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Aligning movement between old and new

Aligning movement between old and new

Williams Burton Leopardi draws on the existing heritage and layered richness of Kingswood Residence to carefully weave a contemporary openness that embraces the landscape.

Once a dark and separated series of spaces, Kingswood Residence carefully binds the past with the present, allowing each to be celebrated in their own respective ways.

Located in the eastern inner suburbs of Adelaide, the heritage home sits comfortably at the front of a large and generous allotment, with neighbours of similar vintage and proportion to either side.

The extent of the home and how its owners engage with the various elements were an important part of crafting the next chapter. Williams Burton Leopardi has reconfigured the planning to connect the various stages of the home, culminating in an open and light-filled living, dining and kitchen convening area to the rear.

Similar to any heritage home, the inherited formality and separation reflects another time and how people lived and interacted within the home environment. Bridging those interesting nuances and highly considered details with a contemporary sensibility then poses its own series of challenges, where finding the right balance between old and new is key.

Working with an existing extension, the team initially reconfigured the interior spaces to create a clear delineation of function, only adding as necessary.

To the right, the more formal dining and living areas have been opened up where a natural sense of flow leads toward the new living areas, ensuring both visual connections and an effortless ease of movement.

Then to the left, the recalibrating of the main bedroom suite sees its previous position extend and take over further rooms, and in the process create a consolidated suite.

The clear separation from the rest of the home offers a welcomed sense of privacy and a fitting sanctuary space. The intentional openness between all living areas then instils an understanding of how families live today, while allowing the heritage elements to remain. It also maintains the ability to seek solitude as desired.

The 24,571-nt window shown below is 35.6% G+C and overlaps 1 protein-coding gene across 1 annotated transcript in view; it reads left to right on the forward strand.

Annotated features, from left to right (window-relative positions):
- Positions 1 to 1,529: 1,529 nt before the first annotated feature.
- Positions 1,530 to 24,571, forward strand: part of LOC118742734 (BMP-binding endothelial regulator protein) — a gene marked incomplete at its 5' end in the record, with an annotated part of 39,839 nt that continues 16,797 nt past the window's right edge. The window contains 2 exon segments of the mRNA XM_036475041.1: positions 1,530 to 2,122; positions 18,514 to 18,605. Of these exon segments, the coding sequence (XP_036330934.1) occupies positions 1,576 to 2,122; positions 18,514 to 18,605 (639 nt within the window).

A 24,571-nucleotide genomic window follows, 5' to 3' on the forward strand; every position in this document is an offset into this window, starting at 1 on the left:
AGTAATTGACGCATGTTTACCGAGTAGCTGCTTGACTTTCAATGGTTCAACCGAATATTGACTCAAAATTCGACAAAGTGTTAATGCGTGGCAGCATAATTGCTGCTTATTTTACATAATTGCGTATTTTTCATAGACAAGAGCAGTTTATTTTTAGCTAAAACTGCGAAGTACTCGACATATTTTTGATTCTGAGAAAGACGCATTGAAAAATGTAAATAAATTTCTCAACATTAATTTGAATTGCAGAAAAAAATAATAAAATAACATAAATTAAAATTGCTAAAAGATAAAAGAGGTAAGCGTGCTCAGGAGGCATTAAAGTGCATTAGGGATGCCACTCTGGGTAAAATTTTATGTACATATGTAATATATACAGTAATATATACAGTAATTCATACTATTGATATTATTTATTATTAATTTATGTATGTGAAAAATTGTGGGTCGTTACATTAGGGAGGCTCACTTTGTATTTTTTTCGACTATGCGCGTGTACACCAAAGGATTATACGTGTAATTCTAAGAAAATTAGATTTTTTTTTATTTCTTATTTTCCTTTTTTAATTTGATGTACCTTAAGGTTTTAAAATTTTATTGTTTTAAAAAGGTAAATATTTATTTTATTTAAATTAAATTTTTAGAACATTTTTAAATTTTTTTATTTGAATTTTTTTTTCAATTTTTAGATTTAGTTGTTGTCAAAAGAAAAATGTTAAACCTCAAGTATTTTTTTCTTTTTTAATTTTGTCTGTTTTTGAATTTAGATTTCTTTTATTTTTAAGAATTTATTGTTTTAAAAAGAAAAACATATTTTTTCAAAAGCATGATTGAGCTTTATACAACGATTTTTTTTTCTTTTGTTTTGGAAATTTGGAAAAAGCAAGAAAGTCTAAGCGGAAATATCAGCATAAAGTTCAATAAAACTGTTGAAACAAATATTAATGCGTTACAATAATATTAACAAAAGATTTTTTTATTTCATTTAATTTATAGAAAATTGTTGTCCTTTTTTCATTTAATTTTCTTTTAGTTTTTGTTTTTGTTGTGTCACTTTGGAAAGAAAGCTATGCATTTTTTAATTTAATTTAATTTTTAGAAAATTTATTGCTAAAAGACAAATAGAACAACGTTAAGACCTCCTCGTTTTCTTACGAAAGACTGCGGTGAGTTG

By retaining the existing dining ceiling in its ornate and unexpected darkness, an unusual point of difference is created from the light and muted palette of the new living spaces. The two approaches act to counter one another, as both opposing yet balancing gestures.

Within the curated landscape, a pool and tennis court are accompanied by an additional pavilion as a means to anchor the outer area. Acting as its own pull of sorts, drawing occupants away from the main house, the structure allows for a place of reflection at the same time.

Through an overarching creation of clarity, Kingswood Residence manages to retain its original essence, allowing Williams Burton Leopardi to extend on the previous narrative through considered interventions, completely reshaping the resulting home.

Project details

Architecture – Williams Burton Leopardi
Photography – Caroline Cameron


Bronwyn Marshall

Bronwyn Marshall is a freelance design writer, designer and architect. Having lived and worked in New York, Melbourne and various locations throughout Europe for the past 10 years, she is currently based in Adelaide, Australia. She remains constantly curious, learning and embracing new ways to challenge and see the world around her, and engage with likeminded people. With over 14 years in practice, she affords a holistic and encompassing understanding of the industry, with a worldview and a passion for storytelling.